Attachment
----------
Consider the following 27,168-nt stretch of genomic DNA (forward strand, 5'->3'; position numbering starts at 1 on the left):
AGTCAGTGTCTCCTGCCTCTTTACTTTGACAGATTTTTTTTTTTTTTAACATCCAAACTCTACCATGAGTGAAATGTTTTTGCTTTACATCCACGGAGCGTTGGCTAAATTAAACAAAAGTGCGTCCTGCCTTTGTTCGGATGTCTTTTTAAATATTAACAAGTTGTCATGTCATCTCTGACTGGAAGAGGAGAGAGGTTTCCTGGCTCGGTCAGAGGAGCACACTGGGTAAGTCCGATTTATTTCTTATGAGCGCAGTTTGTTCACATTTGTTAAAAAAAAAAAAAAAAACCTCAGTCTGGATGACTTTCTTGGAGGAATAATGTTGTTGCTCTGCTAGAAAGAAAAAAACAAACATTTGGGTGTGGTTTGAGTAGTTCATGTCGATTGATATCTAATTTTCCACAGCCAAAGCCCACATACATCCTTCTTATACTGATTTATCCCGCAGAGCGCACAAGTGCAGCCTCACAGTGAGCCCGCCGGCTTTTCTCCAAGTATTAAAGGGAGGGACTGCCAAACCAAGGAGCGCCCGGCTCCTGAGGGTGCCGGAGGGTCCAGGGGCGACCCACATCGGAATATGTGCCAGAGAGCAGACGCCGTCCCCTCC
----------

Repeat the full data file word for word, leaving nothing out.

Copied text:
Consider the following 27,168-nt stretch of genomic DNA (forward strand, 5'->3'; position numbering starts at 1 on the left):
AGTCAGTGTCTCCTGCCTCTTTACTTTGACAGATTTTTTTTTTTTTTAACATCCAAACTCTACCATGAGTGAAATGTTTTTGCTTTACATCCACGGAGCGTTGGCTAAATTAAACAAAAGTGCGTCCTGCCTTTGTTCGGATGTCTTTTTAAATATTAACAAGTTGTCATGTCATCTCTGACTGGAAGAGGAGAGAGGTTTCCTGGCTCGGTCAGAGGAGCACACTGGGTAAGTCCGATTTATTTCTTATGAGCGCAGTTTGTTCACATTTGTTAAAAAAAAAAAAAAAAACCTCAGTCTGGATGACTTTCTTGGAGGAATAATGTTGTTGCTCTGCTAGAAAGAAAAAAACAAACATTTGGGTGTGGTTTGAGTAGTTCATGTCGATTGATATCTAATTTTCCACAGCCAAAGCCCACATACATCCTTCTTATACTGATTTATCCCGCAGAGCGCACAAGTGCAGCCTCACAGTGAGCCCGCCGGCTTTTCTCCAAGTATTAAAGGGAGGGACTGCCAAACCAAGGAGCGCCCGGCTCCTGAGGGTGCCGGAGGGTCCAGGGGCGACCCACATCGGAATATGTGCCAGAGAGCAGACGCCGTCCCCTCC